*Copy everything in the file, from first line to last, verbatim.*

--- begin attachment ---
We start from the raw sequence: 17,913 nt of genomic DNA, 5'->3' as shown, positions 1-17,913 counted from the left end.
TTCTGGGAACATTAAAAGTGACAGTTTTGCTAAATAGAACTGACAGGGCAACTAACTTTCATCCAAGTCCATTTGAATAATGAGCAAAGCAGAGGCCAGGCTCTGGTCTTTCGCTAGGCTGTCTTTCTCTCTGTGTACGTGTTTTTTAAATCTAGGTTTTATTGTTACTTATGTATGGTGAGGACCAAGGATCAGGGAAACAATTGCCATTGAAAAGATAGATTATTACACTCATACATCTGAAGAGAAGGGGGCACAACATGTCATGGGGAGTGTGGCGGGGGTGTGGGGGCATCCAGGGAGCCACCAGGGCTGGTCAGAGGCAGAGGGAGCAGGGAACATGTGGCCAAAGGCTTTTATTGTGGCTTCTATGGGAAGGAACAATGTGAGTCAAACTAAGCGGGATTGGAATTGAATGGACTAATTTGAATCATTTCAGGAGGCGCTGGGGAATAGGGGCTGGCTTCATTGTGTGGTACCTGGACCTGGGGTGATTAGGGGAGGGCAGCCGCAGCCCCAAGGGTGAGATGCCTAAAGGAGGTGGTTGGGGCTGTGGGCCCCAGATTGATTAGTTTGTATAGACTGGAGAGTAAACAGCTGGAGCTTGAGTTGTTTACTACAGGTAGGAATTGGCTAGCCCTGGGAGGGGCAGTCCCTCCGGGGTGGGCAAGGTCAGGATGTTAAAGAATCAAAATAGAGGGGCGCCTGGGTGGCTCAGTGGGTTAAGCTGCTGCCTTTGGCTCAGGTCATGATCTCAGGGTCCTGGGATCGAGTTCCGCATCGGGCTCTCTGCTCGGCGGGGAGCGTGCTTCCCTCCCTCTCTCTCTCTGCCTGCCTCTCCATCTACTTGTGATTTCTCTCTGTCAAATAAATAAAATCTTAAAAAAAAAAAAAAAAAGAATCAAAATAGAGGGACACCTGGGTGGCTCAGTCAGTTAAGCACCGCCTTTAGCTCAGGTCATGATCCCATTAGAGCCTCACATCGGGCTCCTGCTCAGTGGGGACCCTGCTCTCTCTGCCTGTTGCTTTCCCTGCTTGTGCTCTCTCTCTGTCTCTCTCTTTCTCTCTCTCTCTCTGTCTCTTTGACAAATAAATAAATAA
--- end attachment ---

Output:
We start from the raw sequence: 17,913 nt of genomic DNA, 5'->3' as shown, positions 1-17,913 counted from the left end.
TTCTGGGAACATTAAAAGTGACAGTTTTGCTAAATAGAACTGACAGGGCAACTAACTTTCATCCAAGTCCATTTGAATAATGAGCAAAGCAGAGGCCAGGCTCTGGTCTTTCGCTAGGCTGTCTTTCTCTCTGTGTACGTGTTTTTTAAATCTAGGTTTTATTGTTACTTATGTATGGTGAGGACCAAGGATCAGGGAAACAATTGCCATTGAAAAGATAGATTATTACACTCATACATCTGAAGAGAAGGGGGCACAACATGTCATGGGGAGTGTGGCGGGGGTGTGGGGGCATCCAGGGAGCCACCAGGGCTGGTCAGAGGCAGAGGGAGCAGGGAACATGTGGCCAAAGGCTTTTATTGTGGCTTCTATGGGAAGGAACAATGTGAGTCAAACTAAGCGGGATTGGAATTGAATGGACTAATTTGAATCATTTCAGGAGGCGCTGGGGAATAGGGGCTGGCTTCATTGTGTGGTACCTGGACCTGGGGTGATTAGGGGAGGGCAGCCGCAGCCCCAAGGGTGAGATGCCTAAAGGAGGTGGTTGGGGCTGTGGGCCCCAGATTGATTAGTTTGTATAGACTGGAGAGTAAACAGCTGGAGCTTGAGTTGTTTACTACAGGTAGGAATTGGCTAGCCCTGGGAGGGGCAGTCCCTCCGGGGTGGGCAAGGTCAGGATGTTAAAGAATCAAAATAGAGGGGCGCCTGGGTGGCTCAGTGGGTTAAGCTGCTGCCTTTGGCTCAGGTCATGATCTCAGGGTCCTGGGATCGAGTTCCGCATCGGGCTCTCTGCTCGGCGGGGAGCGTGCTTCCCTCCCTCTCTCTCTCTGCCTGCCTCTCCATCTACTTGTGATTTCTCTCTGTCAAATAAATAAAATCTTAAAAAAAAAAAAAAAAAGAATCAAAATAGAGGGACACCTGGGTGGCTCAGTCAGTTAAGCACCGCCTTTAGCTCAGGTCATGATCCCATTAGAGCCTCACATCGGGCTCCTGCTCAGTGGGGACCCTGCTCTCTCTGCCTGTTGCTTTCCCTGCTTGTGCTCTCTCTCTGTCTCTCTCTTTCTCTCTCTCTCTCTGTCTCTTTGACAAATAAATAAATAA